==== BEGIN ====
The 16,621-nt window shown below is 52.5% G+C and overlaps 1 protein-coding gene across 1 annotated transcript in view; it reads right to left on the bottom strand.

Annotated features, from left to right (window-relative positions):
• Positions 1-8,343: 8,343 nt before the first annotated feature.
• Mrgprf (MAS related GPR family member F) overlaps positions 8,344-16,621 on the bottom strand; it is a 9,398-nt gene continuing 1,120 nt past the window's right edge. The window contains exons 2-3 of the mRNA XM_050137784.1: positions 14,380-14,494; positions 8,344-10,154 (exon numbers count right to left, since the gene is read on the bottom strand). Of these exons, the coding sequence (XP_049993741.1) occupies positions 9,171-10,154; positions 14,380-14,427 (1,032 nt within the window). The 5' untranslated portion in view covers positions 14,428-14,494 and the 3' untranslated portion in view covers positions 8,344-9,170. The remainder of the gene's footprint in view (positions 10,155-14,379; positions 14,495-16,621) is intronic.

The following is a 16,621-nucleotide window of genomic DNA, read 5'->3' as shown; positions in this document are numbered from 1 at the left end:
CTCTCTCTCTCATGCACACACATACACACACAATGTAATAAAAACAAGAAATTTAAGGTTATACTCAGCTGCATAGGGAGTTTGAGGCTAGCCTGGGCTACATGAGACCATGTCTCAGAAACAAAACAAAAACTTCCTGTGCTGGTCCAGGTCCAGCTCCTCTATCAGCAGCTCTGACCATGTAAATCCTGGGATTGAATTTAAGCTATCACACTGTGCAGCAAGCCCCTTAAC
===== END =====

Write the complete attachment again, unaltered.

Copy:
The 16,621-nt window shown below is 52.5% G+C and overlaps 1 protein-coding gene across 1 annotated transcript in view; it reads right to left on the bottom strand.

Annotated features, from left to right (window-relative positions):
• Positions 1-8,343: 8,343 nt before the first annotated feature.
• Mrgprf (MAS related GPR family member F) overlaps positions 8,344-16,621 on the bottom strand; it is a 9,398-nt gene continuing 1,120 nt past the window's right edge. The window contains exons 2-3 of the mRNA XM_050137784.1: positions 14,380-14,494; positions 8,344-10,154 (exon numbers count right to left, since the gene is read on the bottom strand). Of these exons, the coding sequence (XP_049993741.1) occupies positions 9,171-10,154; positions 14,380-14,427 (1,032 nt within the window). The 5' untranslated portion in view covers positions 14,428-14,494 and the 3' untranslated portion in view covers positions 8,344-9,170. The remainder of the gene's footprint in view (positions 10,155-14,379; positions 14,495-16,621) is intronic.

The following is a 16,621-nucleotide window of genomic DNA, read 5'->3' as shown; positions in this document are numbered from 1 at the left end:
CTCTCTCTCTCATGCACACACATACACACACAATGTAATAAAAACAAGAAATTTAAGGTTATACTCAGCTGCATAGGGAGTTTGAGGCTAGCCTGGGCTACATGAGACCATGTCTCAGAAACAAAACAAAAACTTCCTGTGCTGGTCCAGGTCCAGCTCCTCTATCAGCAGCTCTGACCATGTAAATCCTGGGATTGAATTTAAGCTATCACACTGTGCAGCAAGCCCCTTAAC